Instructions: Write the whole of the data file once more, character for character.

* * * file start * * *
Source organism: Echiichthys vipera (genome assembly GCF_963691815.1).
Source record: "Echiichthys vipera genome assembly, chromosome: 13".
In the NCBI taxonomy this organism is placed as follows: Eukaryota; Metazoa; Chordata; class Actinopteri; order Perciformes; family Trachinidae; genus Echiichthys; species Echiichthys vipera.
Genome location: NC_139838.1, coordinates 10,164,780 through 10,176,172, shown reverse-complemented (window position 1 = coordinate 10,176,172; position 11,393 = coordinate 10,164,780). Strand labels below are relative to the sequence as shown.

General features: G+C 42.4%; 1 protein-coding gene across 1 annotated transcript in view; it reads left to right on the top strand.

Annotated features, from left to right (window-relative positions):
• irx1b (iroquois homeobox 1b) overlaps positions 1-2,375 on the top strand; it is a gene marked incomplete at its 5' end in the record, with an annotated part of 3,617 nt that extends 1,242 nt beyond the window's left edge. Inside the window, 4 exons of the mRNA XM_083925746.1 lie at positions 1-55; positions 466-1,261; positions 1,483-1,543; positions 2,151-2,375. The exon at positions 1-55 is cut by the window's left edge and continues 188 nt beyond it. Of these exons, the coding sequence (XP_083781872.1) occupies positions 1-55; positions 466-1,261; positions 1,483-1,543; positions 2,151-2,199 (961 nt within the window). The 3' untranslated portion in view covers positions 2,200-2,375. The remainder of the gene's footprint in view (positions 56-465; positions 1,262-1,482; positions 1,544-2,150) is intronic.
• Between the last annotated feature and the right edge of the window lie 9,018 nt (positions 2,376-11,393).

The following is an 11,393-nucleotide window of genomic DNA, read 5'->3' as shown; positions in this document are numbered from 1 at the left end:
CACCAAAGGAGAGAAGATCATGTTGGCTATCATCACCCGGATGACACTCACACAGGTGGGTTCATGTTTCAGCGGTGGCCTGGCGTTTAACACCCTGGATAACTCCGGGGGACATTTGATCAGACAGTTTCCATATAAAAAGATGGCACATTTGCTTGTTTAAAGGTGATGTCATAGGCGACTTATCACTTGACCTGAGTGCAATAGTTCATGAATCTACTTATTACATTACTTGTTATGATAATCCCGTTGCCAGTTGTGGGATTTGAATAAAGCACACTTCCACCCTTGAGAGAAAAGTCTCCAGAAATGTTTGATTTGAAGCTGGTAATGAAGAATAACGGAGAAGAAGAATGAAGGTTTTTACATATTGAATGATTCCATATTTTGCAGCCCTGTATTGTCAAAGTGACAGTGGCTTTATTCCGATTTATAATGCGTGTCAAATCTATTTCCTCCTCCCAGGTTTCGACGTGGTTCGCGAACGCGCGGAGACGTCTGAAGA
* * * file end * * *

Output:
Source organism: Echiichthys vipera (genome assembly GCF_963691815.1).
Source record: "Echiichthys vipera genome assembly, chromosome: 13".
In the NCBI taxonomy this organism is placed as follows: Eukaryota; Metazoa; Chordata; class Actinopteri; order Perciformes; family Trachinidae; genus Echiichthys; species Echiichthys vipera.
Genome location: NC_139838.1, coordinates 10,164,780 through 10,176,172, shown reverse-complemented (window position 1 = coordinate 10,176,172; position 11,393 = coordinate 10,164,780). Strand labels below are relative to the sequence as shown.

General features: G+C 42.4%; 1 protein-coding gene across 1 annotated transcript in view; it reads left to right on the top strand.

Annotated features, from left to right (window-relative positions):
• irx1b (iroquois homeobox 1b) overlaps positions 1-2,375 on the top strand; it is a gene marked incomplete at its 5' end in the record, with an annotated part of 3,617 nt that extends 1,242 nt beyond the window's left edge. Inside the window, 4 exons of the mRNA XM_083925746.1 lie at positions 1-55; positions 466-1,261; positions 1,483-1,543; positions 2,151-2,375. The exon at positions 1-55 is cut by the window's left edge and continues 188 nt beyond it. Of these exons, the coding sequence (XP_083781872.1) occupies positions 1-55; positions 466-1,261; positions 1,483-1,543; positions 2,151-2,199 (961 nt within the window). The 3' untranslated portion in view covers positions 2,200-2,375. The remainder of the gene's footprint in view (positions 56-465; positions 1,262-1,482; positions 1,544-2,150) is intronic.
• Between the last annotated feature and the right edge of the window lie 9,018 nt (positions 2,376-11,393).

The following is an 11,393-nucleotide window of genomic DNA, read 5'->3' as shown; positions in this document are numbered from 1 at the left end:
CACCAAAGGAGAGAAGATCATGTTGGCTATCATCACCCGGATGACACTCACACAGGTGGGTTCATGTTTCAGCGGTGGCCTGGCGTTTAACACCCTGGATAACTCCGGGGGACATTTGATCAGACAGTTTCCATATAAAAAGATGGCACATTTGCTTGTTTAAAGGTGATGTCATAGGCGACTTATCACTTGACCTGAGTGCAATAGTTCATGAATCTACTTATTACATTACTTGTTATGATAATCCCGTTGCCAGTTGTGGGATTTGAATAAAGCACACTTCCACCCTTGAGAGAAAAGTCTCCAGAAATGTTTGATTTGAAGCTGGTAATGAAGAATAACGGAGAAGAAGAATGAAGGTTTTTACATATTGAATGATTCCATATTTTGCAGCCCTGTATTGTCAAAGTGACAGTGGCTTTATTCCGATTTATAATGCGTGTCAAATCTATTTCCTCCTCCCAGGTTTCGACGTGGTTCGCGAACGCGCGGAGACGTCTGAAGA